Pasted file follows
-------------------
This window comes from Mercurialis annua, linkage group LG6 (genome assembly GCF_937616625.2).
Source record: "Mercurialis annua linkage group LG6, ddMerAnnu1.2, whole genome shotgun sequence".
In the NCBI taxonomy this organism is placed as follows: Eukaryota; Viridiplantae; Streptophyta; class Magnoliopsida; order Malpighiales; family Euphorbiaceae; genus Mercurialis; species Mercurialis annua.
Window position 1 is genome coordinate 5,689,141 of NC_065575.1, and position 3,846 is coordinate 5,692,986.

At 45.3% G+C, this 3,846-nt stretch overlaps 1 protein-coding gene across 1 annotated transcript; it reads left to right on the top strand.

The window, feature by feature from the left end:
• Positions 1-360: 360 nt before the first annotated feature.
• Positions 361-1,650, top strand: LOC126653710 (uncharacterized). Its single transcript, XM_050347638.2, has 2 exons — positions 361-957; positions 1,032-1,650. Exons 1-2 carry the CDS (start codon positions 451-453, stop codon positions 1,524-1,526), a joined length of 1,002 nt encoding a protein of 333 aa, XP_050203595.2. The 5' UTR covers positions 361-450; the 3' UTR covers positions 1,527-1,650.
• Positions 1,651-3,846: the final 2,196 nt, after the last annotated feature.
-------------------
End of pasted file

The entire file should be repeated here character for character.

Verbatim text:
This window comes from Mercurialis annua, linkage group LG6 (genome assembly GCF_937616625.2).
Source record: "Mercurialis annua linkage group LG6, ddMerAnnu1.2, whole genome shotgun sequence".
In the NCBI taxonomy this organism is placed as follows: Eukaryota; Viridiplantae; Streptophyta; class Magnoliopsida; order Malpighiales; family Euphorbiaceae; genus Mercurialis; species Mercurialis annua.
Window position 1 is genome coordinate 5,689,141 of NC_065575.1, and position 3,846 is coordinate 5,692,986.

At 45.3% G+C, this 3,846-nt stretch overlaps 1 protein-coding gene across 1 annotated transcript; it reads left to right on the top strand.

The window, feature by feature from the left end:
• Positions 1-360: 360 nt before the first annotated feature.
• Positions 361-1,650, top strand: LOC126653710 (uncharacterized). Its single transcript, XM_050347638.2, has 2 exons — positions 361-957; positions 1,032-1,650. Exons 1-2 carry the CDS (start codon positions 451-453, stop codon positions 1,524-1,526), a joined length of 1,002 nt encoding a protein of 333 aa, XP_050203595.2. The 5' UTR covers positions 361-450; the 3' UTR covers positions 1,527-1,650.
• Positions 1,651-3,846: the final 2,196 nt, after the last annotated feature.